Directed by: Alfred Hitchcock
: John Michael Hayes, Cornell Woolrich
Starring by: James Stewart, Grace Kelly, Wendell Corey
Genres: Mystery, Thriller
Professional photographer L.B. "Jeff" Jefferies breaks his leg while getting an action shot at an auto race. Confined to his New York apartment, he spends his time looking out of the rear window observing the neighbors. He begins to suspect that a man across the courtyard may have murdered his wife. Jeff enlists the help of his high society fashion-consultant girlfriend Lisa Freemont and his visiting nurse Stella to investigate.
Reviewed bytelegonusVote: 9/10/10
Alfred Hitchcock's Rear Window, wittily written by John Michael Hayes,is one of his many films I think of as much of a technical exercise asanything else. It is in this sense like his silent The Lodger, thestatic, confined Lifeboat, and the cut-less, one set Rope. Consideredin this light it is a cold masterpiece, playing more with theaudience's thoughts and fears than with its softer, more personalemotions. As such, it is a very cerebral and satisfying piece of work.The plot is deceptively simple: a photographer (James Stewart) is stuckindoors with his leg in a cast during a hot New York summer. Hissocialite girl-friend (Grace Kelly) is eager to marry him but Stewarthas his doubts, since he lives a wandering life and is from a differentsocial class. He spends most of his time idling about and playing withhis camera. In time he becomes a voyeur (which he probably already is,to a degree) and begins to observe his neighbors' private lives, as heviews them through his lens in the courtyard. He develops attitudestoward each of them, ranging from mild amusement to empathy to sexualinterest, depending on who he's looking at. Without realizing it he isreally looking at different aspects of either himself or hisrelationship with Kelly. The courtyard is a kind of mirror of his soul.These people and their predicaments represent different sides of his(and to a lesser extent Miss Kelly's) personality, offering glimpses ofpotential past, present and future selves; and it is not always aflattering picture. The newlyweds are continually having sex; MissTorso is a beautiful young woman who entertains many suitors; there isa childless, somewhat pathetic-seeming middle-aged couple who dote overa pet dog; Miss Lonelyhearts is a depressed, aging spinster with noapparent friends; and the young, bachelor song-writer, when he isn'ttrying to compose songs, is either throwing parties or fits. Then thereare the Thorwalds, a squabbling couple across the way. Stewart is atfirst only slightly interested in them until Mrs. Thorwald disappearsand her husband starts going out at night carrying paper parcels thatlook like they came from a butcher shop. Soon Stewart is,understandably, suspicious. He convinces Kelly that something is amiss,but has trouble with his detective friend. His nurse Stella agrees thatsomething is wrong across the courtyard, and the threesome becomeamateur detectives. Rear Window is great fun. It's a thriller, aromance, a mystery, and at times a comedy of manners. The actors allgive superb, unflashy performances. Hitchcock had been making moviesfor three decades by the time he undertook this one, and he knewexactly what he was doing; everything happens as it should, on time,with no fuss or bother. The courtyard set is magnificently designed andphotographed; it looks both artificial and realistic, and seems almostto change at times, as circumstances dictate. This is, after Dial M ForMurder, Hitchcock's first truly 'fifties' film, which is to say it is afar cry from the genteel romances and spy stuff he'd been doing before.There's less use of atmosphere here, as a new, more independentdirector was emerging, decidedly post-Selznick, often using color.Hitchcock is playing a sort game of cinematic chess, moving people andthings around here and there, changing camera angles slyly, nevershowing his hand. The film lacks only warmth. All sorts of learnedbooks and articles have been written about this picture, some of themquite silly; all at least partly right. This is at times a profoundfilm, but it also aims to entertain, it has a light touch, and it canbe scary, it's romantic about couples and cynical about people. There'sa little bit of everything in it,--it's a work of art.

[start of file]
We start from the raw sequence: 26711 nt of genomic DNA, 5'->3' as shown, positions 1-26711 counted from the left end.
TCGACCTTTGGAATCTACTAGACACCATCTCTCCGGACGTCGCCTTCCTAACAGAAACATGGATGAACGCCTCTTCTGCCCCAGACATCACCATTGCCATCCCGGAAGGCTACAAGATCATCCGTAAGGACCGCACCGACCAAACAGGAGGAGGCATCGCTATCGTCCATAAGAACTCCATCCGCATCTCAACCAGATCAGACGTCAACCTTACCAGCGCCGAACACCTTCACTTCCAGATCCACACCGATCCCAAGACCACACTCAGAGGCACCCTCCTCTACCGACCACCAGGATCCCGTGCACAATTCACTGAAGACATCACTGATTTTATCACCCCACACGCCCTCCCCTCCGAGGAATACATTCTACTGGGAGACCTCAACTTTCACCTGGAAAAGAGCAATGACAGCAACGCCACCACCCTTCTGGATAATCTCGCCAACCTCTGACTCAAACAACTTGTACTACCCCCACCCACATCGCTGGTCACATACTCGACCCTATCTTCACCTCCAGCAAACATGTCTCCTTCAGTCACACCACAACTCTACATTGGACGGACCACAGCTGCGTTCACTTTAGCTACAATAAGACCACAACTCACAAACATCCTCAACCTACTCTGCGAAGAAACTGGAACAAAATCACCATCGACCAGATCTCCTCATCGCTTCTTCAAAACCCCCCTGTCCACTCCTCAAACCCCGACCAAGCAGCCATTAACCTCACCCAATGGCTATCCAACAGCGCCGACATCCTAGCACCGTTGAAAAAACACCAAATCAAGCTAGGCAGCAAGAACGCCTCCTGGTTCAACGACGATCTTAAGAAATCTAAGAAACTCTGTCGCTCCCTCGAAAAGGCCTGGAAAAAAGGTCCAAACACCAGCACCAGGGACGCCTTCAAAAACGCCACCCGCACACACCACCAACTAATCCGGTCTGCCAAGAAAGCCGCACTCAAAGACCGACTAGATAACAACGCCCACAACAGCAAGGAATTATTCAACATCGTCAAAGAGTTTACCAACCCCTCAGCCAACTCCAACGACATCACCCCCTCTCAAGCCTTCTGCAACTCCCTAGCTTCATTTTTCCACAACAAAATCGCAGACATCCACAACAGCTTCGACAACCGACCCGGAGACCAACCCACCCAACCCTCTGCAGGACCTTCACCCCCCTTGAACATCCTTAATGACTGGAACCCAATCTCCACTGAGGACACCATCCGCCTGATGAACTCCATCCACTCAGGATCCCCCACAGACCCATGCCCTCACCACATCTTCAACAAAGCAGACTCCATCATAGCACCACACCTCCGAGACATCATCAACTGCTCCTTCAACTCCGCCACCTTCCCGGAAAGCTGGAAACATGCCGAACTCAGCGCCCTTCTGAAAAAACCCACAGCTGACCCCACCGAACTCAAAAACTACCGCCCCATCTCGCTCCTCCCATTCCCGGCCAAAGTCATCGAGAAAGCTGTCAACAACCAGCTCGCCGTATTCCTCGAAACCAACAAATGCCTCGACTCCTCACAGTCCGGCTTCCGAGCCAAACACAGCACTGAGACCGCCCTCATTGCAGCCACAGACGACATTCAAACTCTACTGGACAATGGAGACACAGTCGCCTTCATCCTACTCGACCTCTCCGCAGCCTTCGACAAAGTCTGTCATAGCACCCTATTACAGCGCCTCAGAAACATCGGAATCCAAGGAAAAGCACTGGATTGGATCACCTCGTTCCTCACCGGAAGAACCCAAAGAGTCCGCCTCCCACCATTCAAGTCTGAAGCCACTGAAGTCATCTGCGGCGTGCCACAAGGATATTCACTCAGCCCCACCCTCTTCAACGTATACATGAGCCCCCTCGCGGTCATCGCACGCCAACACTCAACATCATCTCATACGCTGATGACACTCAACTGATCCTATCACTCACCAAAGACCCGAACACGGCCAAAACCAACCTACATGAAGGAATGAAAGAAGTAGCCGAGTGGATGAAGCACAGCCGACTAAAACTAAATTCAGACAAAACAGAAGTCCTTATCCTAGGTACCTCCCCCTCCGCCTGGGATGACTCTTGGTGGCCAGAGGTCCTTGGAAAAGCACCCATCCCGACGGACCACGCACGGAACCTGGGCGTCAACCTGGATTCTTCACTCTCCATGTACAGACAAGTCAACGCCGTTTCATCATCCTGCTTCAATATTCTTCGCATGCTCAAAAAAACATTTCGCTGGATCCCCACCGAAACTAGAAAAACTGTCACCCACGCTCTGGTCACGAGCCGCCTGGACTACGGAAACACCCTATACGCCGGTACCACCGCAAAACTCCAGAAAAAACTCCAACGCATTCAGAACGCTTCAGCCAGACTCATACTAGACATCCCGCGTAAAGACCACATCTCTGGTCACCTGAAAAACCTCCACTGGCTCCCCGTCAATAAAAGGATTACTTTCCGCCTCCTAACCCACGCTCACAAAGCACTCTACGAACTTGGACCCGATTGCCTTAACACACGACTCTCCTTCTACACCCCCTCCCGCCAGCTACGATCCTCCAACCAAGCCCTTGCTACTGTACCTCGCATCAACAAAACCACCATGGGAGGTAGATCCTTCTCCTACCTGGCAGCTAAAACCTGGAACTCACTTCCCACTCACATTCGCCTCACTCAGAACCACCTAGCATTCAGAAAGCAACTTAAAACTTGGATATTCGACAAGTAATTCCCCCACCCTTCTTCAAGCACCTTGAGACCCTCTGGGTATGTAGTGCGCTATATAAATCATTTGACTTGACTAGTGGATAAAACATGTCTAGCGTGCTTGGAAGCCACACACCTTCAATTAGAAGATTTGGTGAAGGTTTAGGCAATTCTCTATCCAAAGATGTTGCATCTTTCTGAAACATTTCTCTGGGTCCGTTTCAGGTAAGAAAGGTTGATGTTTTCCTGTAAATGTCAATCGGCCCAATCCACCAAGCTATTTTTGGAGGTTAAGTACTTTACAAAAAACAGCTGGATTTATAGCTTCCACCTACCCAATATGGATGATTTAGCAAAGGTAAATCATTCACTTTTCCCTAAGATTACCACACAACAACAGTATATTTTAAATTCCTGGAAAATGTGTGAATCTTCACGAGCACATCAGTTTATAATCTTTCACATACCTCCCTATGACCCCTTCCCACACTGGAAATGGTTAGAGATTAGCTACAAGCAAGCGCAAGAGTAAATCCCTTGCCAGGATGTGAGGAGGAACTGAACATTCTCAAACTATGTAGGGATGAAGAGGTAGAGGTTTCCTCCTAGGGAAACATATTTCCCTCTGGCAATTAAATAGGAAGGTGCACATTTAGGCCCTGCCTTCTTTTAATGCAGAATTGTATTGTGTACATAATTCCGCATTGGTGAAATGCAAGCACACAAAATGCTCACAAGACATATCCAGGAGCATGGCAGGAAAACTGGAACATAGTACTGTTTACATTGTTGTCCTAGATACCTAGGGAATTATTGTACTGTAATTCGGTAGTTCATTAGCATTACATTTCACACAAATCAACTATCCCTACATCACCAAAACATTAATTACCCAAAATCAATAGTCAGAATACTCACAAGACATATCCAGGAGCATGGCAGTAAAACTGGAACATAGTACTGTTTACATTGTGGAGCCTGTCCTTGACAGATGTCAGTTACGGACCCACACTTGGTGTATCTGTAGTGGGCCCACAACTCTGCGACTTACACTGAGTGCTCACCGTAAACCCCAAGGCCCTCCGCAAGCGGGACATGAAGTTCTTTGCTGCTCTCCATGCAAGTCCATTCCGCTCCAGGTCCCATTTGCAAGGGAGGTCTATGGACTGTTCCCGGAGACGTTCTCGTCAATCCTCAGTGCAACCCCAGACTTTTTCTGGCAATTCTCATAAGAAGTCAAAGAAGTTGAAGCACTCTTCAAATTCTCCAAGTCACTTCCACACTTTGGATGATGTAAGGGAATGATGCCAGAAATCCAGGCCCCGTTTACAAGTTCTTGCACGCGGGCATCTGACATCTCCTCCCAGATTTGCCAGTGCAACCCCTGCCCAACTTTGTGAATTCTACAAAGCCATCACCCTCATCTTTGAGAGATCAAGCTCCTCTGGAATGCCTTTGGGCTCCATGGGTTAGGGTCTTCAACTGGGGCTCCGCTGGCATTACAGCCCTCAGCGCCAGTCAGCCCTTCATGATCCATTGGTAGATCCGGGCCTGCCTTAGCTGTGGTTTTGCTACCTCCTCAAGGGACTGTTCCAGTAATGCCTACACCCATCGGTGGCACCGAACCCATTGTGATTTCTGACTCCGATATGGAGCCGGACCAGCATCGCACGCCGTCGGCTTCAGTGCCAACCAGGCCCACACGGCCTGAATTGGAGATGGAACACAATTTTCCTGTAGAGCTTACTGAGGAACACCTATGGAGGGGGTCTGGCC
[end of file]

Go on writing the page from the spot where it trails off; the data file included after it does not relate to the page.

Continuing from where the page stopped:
Reviewed byMichael O'KeefeVote: 9/10
In '54, I was seven years old and this is one of the first 'grown up' movies I remember seeing. I have seen it at least ten times since and realize seeing something different each time.
James Stewart is a photographer in a wheelchair recovering from an accident. He passes the time by watching his neighbors out his apartment window. He thinks that he witnessed a murder and has trouble convincing his girlfriend, Grace Kelly, to help prove a crime was committed.
Three scenes that always stuck with me:(1) Stewart fighting off his attacker with flashbulbs (2) the smoldering kiss (3) the glowing cigarette in the dark apartment.
Every bit a classic. I think this is THE BEST Hitchcock movie. No offense intended toward PSYCHO, but this movie has the more human aspects of fear and terror. This super cast includes Raymond Burr, Thelma Ritter and Wendell Corey.
Reviewed bybLuR-7Vote: 9/10
Having watched it for the second time recently, I was struck by how razor-sharp the film's script actually was. Sure, it didn't have a big Agatha Christie-type mystery reveal; but the banter and repartee between the main characters was just so well-written. Of course, the film's framing and camerawork is legendary (for good reason) and Grace Kelly has a luminous screen presence. Suspenseful, intriguing, and a film that shows off a master at the peak of his craft.